When Willis did have Botham, however, they wreaked havoc. Their double-act shared 476 Test wickets in just 105 innings, coming to a head on the English game’s greatest day.

Enthusiastic hyperbole is among the characteristics of modern society, and the remarkable cricketing summer of 2019 provided more than its fair share of special moments. There exists a tendency to favour the recent past and cast aside times gone by. Yet, there are few who witnessed the miracle of Headingley in 1981 who would willingly hand over the crown of the national side’s most extraordinary afternoon. Not even to Ben Stokes. For, at the same ground, Willis had pulled off a heist similar in its absurdity.

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Willis was a fearsome seam bowler and accomplished broadcaster

And yet, Willis was not even the man of the match; that was reserved for Botham, whose unbeaten 149 had dragged England back into an Ashes contest that had appeared well beyond the hosts. Australia were 56 for 1, chasing a target of just 130. Cue mayhem. What followed was described by that year’s Wisden Almanack as “staggering”.

“Willis, having changed ends to bowl with the wind, dismissed Chappell with a rearing delivery and the staggering turnabout was under way,” it reported.

“Willis bowled as if inspired. It is not uncommon to see him perform for England as if his very life depended on it, but this was something unique. In all, he took eight wickets for 43, the best of his career, as Australia's last nine wickets tumbled for 55 runs despite a stand of 35 in four overs between Bright and Lillee.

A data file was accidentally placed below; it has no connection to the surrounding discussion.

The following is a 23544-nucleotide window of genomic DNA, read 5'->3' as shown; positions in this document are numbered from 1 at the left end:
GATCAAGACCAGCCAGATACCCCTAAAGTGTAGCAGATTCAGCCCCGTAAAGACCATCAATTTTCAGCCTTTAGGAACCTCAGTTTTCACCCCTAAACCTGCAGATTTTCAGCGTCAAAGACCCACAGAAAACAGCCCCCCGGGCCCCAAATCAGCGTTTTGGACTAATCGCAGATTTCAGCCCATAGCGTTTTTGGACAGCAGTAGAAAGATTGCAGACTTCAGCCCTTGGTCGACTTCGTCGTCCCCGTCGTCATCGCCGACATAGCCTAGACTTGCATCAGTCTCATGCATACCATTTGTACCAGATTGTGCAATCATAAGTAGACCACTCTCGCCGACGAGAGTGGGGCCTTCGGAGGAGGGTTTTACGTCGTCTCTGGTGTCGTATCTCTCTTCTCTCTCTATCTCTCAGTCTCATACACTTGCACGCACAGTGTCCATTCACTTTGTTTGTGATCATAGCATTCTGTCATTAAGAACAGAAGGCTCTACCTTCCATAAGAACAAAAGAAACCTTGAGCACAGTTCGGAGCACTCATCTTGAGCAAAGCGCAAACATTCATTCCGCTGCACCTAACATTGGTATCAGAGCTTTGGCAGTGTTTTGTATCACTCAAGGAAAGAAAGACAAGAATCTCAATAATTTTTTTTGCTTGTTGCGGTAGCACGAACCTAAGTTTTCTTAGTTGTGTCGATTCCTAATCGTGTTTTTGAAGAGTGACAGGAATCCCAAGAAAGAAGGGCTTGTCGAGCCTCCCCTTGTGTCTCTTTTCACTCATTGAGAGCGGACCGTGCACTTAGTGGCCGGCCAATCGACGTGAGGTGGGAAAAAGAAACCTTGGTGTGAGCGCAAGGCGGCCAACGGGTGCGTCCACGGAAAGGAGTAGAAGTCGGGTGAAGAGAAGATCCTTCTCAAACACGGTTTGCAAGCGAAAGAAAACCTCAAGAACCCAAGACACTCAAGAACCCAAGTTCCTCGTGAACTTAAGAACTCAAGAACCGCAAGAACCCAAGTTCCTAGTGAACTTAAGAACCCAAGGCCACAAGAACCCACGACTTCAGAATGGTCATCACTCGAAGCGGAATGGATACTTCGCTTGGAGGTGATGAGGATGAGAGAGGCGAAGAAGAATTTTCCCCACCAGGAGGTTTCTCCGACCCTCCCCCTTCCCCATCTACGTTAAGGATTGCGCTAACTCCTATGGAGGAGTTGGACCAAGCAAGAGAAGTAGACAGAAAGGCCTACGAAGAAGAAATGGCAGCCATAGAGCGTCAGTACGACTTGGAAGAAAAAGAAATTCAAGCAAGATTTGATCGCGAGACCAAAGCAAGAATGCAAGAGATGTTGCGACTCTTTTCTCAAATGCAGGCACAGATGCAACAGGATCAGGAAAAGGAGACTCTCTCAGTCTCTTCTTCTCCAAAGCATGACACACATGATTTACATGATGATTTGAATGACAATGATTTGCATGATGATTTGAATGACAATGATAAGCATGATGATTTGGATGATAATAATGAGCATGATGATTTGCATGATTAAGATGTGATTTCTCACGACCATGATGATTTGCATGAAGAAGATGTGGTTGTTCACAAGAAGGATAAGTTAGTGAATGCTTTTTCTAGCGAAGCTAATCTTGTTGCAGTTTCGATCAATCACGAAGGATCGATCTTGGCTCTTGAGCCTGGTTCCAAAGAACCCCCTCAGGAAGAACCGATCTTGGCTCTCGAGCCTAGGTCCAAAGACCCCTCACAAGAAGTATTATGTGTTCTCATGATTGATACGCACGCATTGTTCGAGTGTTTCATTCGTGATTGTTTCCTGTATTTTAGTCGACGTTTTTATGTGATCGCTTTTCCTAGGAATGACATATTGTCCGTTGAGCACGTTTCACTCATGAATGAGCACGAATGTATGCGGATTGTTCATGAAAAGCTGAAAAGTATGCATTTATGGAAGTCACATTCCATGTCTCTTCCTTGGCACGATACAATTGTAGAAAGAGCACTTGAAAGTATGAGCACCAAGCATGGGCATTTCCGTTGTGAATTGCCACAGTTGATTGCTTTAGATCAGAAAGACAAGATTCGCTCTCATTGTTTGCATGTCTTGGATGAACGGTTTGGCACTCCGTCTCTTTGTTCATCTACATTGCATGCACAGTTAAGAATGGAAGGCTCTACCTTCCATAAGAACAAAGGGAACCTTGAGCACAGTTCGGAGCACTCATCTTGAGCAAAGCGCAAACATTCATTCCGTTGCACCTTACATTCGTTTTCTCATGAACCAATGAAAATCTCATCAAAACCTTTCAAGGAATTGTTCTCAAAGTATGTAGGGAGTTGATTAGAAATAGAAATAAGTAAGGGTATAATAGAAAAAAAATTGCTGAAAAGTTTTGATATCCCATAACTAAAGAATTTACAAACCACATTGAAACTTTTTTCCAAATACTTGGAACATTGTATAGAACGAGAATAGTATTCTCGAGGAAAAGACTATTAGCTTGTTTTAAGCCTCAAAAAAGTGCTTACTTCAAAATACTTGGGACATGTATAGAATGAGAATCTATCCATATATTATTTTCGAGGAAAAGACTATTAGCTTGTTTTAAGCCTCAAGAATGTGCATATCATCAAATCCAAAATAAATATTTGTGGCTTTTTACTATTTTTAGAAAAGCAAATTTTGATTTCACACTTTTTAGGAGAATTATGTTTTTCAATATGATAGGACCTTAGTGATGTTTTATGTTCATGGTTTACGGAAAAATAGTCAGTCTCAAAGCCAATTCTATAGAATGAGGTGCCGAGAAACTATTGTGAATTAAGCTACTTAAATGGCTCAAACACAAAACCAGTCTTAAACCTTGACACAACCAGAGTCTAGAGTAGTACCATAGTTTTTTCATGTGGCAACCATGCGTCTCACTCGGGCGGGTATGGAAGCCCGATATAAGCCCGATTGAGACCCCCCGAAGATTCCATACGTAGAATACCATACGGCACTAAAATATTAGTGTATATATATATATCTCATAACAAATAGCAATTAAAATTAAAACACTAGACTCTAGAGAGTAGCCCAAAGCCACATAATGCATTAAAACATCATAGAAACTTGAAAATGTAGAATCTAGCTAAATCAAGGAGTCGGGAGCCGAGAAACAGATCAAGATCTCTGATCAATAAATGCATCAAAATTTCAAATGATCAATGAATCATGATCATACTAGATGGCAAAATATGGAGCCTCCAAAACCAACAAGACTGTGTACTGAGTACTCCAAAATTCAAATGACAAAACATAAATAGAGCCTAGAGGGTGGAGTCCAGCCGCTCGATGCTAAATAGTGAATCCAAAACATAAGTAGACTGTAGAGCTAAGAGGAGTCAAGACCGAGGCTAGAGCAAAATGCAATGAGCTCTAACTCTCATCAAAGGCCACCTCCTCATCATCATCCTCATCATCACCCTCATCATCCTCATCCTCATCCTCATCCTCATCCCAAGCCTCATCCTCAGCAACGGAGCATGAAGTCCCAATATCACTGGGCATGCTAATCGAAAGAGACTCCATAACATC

“(Chris) Old bowled straight and aggressively and England rose to the need to produce an outstanding show in the field. Yet this was Willis's hour, watched or listened to by a vast invisible audience.”

There were numerous other individual triumphs: 7-78 against Australia at Lord’s, where he took 47 Test wickets at 18.76; 6-53 against India at Bengaluru; 5-27 against India at Kolkata; 5-32 against New Zealand at Wellington. And there were more like those.

It is true that he never bettered Headingley, though what could he plausibly have achieved to outdo it? A performance for the ages that, even 38 years on, remains etched in the minds of all those who love the nation’s summer game.

They were not even his best figures in first-class cricket; those came during his Warwickshire days, whom he had joined in search of the county cap that had proven elusive at Surrey. In 1977, he took 8-32 against Gloucestershire. Overall in first-class cricket, he ended one wicket short of the 900 mark, while his average sat at 24.99.

In his post-playing days, he became a staple in the punditry world. He was not always universally popular as he rekindled his partnership with Botham behind the microphone; his style did not suit everyone.

As the years went on, though, he found himself a role in a more analytical, summarising role. His dry wit became infamous and occasionally his sharp rants drifted towards being comedic. But his knowhow and knowledge of the game were never in doubt, and nor was his commitment to English cricket.

In 2015, he delivered a pep talk to Alastair Cook’s England side ahead of the Ashes Test at Trent Bridge, where Broad then took figures of 8-15. After giving his message, he took the squad’s bowlers out for dinner. “Lovely man, great company and good fun,” was Broad’s verdict on an evening in Willis’ company.

“Imran Khan was right when he said you can’t bowl fast every day of the week,” Willis once admitted. “I was certainly guilty of saving my best for England.”

He represented his country like few others. A hero of 90 Tests and 64 ODIs. Among the finest ever produced on these shores, was Robert George Dylan Willis.